It is a political truism: there is no better time to do something controversial than on a lazy Friday afternoon, especially if it falls in the middle of another pandemic summer, marked by war, inflation, and ongoing reminders of the climate emergency.
Taking advantage of the tragic death of a man who waited for hours in ER without getting help, Premier Blaine Higgs announced July 15th some important changes to the Vitalité and Horizon Regional Health Authorities (RHAs), firing respected Horizon CEO Dr. John Dornan and replacing the elected boards of the two RHAs with political operatives directly responsible to the premier.
Any mention of the ongoing pandemic’s effect on the health care system and the growing burden of long COVID patients was strictly off the table as a rationale for the changes.
Premier Higgs is a firm believer in “innovative thinking” and consistently uses management jargon to describe ways to lead the provincial government so that it continues to function more or less adequately to the public’s needs while cutting expenses, especially on public sector workers.
The premier’s strategy for dealing with hospital wait times and staff shortages draw heavily on his belief in management’s ability to solve problems by moving bodies around. As he told CBC’s Khalil Akhtar on Information Morning July 18th:
“I would like to see someone in every hospital that owns the activity in every hospital. Right from the emergency door, the admission door, right through to their release, and the timeline that they need to be in for based on the seriousness of what they are in for, is clear, and doctors adhere to that, there is someone that’s controlling it, so you don’t have someone just come in, they don’t know when they are going to leave, they don’t know when they are going to be committed, they don’t know when they are going to be triaged, we have a process…”
While the Premier’s approach is entirely process-driven, health care professionals have been saying for years that the province needs to do more to recruit doctors and train nurses—which successive governments, including the Higgs Conservatives, have failed to do.
More funding for health care systems is not in the cards, despite surpluses totalling more than $900 million over the last two fiscal years.
“Funding by itself will not solve the problem,” the Premier said, “we tried throwing money at the problem and it didn’t work.”
However, as the New Brunswick Medical Society points out, New Brunswick makes do with the lowest per capita and per patient expenditure in Atlantic Canada.
Doctors have been drawing attention to the lack of resources for decades, as Liberal and Conservative governments prioritized tax cuts and balanced budgets above investing in health care infrastructure and staffing levels.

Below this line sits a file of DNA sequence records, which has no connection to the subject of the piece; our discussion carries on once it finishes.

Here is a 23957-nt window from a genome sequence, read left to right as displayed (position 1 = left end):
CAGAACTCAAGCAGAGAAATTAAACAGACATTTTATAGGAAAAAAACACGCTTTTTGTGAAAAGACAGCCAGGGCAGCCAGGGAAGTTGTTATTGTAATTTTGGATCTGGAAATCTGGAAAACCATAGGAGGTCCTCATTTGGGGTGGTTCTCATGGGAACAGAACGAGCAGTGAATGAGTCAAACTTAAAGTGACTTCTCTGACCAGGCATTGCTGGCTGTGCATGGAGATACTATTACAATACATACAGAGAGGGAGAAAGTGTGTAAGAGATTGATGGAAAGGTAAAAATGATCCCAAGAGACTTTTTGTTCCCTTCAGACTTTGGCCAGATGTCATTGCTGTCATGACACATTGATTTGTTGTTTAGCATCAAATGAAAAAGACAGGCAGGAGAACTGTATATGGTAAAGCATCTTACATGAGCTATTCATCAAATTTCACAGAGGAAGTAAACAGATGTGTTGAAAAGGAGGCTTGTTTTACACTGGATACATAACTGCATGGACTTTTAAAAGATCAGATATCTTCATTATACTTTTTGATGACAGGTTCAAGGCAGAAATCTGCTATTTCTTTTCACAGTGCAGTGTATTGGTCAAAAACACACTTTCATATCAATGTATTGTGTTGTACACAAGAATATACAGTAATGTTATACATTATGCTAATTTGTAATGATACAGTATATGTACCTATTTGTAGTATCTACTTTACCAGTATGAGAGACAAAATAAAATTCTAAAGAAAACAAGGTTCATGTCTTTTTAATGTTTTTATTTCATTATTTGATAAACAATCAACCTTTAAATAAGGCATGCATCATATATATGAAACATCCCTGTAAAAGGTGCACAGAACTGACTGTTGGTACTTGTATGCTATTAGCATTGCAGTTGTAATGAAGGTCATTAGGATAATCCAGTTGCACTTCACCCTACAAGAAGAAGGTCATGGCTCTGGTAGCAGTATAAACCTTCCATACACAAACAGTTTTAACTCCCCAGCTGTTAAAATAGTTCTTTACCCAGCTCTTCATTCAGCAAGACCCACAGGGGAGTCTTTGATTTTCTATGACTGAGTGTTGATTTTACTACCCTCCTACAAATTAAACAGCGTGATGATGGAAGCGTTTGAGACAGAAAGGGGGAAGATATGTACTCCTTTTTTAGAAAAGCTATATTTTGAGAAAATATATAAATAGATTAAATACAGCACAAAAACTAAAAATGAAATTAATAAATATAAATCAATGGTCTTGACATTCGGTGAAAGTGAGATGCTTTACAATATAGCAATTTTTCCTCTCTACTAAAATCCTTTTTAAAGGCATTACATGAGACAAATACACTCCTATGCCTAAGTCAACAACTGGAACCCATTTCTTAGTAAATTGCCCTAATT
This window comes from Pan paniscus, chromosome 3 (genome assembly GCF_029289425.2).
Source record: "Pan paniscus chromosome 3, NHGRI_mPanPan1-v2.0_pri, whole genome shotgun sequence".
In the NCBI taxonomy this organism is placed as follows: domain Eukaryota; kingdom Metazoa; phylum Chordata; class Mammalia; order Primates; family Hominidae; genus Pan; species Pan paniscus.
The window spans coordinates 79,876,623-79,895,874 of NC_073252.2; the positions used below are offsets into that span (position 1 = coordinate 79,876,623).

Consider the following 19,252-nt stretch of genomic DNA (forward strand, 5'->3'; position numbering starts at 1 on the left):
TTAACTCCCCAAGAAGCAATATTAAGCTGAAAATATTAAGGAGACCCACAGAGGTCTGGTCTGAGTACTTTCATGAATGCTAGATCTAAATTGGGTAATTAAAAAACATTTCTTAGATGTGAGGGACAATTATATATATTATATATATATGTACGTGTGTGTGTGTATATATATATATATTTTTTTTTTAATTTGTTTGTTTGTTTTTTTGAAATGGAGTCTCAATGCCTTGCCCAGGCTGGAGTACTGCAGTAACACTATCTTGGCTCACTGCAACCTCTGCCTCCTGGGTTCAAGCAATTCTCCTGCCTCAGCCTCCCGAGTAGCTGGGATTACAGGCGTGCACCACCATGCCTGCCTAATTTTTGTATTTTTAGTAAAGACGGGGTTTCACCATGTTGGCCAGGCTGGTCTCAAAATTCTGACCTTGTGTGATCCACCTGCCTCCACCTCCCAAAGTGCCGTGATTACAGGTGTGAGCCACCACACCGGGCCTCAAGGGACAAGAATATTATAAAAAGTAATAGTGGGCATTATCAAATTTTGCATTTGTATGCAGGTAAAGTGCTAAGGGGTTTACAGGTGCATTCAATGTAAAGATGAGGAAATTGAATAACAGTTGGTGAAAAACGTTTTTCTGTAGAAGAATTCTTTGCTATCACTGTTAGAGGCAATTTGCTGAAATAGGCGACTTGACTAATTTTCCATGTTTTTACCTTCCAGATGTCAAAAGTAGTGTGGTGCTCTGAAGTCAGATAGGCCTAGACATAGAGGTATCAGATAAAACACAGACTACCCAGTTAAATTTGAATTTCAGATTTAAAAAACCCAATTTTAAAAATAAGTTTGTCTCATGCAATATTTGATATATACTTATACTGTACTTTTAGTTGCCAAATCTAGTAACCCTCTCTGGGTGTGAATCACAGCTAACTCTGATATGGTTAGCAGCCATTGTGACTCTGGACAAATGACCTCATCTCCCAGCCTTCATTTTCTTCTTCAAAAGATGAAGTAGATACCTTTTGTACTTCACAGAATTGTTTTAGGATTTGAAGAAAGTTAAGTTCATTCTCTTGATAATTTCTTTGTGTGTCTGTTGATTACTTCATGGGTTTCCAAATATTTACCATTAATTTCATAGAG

Instead of improved funding, Higgs wants to apply statistics and force hospitals to improve their metrics. But these stats will also make hospitals more comparable amongst one another, facilitating ranking and privatization of services. Moreover, metrics and rankings—already common in the university sector—take time and resources to compute. In short, it expands managerialism, with no guarantee that the beans being counted will actually improve care.
The changes at the top come in the midst of a seventh wave of a seemingly unstoppable COVID-19 pandemic that continues to wreck the province’s hospitals and emergency room capacity.
Over the last six months, hundreds of health care workers have had to isolate at any given time due to COVID-19 infection or exposure, reducing hospital capacity. Other health care workers have left the profession—a wave of retirements that was predicted by the NB Nurses Union years ago.
In order to keep more health care workers on the job, the Health Department changed isolation requirements, reducing the amount of time workers had to isolate. But that meant some workers may have returned to work while still contagious.
Whatever management improvements can be made by consolidating health care decisions, Friday’s announcement does little to address the province’s rampant COVID transmission, which the government’s libertarian, “survival of the fittest” approach has only made worse.
The government has no intention of bringing back an indoor mask mandate, nor of requiring people infected to isolate at all. Premier Higgs has gone full Bolsonaro on the pandemic, with so much still unknown about how the virus interacts with our immune systems, and whether an “immunity wall” will ever enable the virus to become “endemic” (for a primer, see here and here).
More important for the Conservative Party agenda is the eventual fusion of Horizon and Vitalité RHAs, a long-term goal of Premier Higgs, which is deeply unpopular with francophones in the province’s North, but which will help consolidate his party’s base on the anti-Acadian right of New Brunswick politics.
The Conservative fusion with the People’s Alliance last winter appeals to the belief among some anglophone New Brunswickers that the province’s “dual” health care system is at the root of health care inefficiencies.
Of course, in a system starved of resources, even the meager (if any) gains that might be made in this regard (and at what cost?) appear enticing to a manager’s ambition of rationalizing service delivery. But fusing the RHAs will not help hire more nurses.
As a bellwether of where the province is going in the denialist phase of the pandemic, it seems health care reform has left huge elephants in the room. Given attrition of staff, and closing of ERs, the New Brunswick government’s “innovative thinking” on the pandemic may actually enable us to save health care costs this year.
But in no way does that mean better care for New Brunswickers.
Matthew Hayes is a professor of sociology at St. Thomas University and an editorial board member of the NB Media Co-op.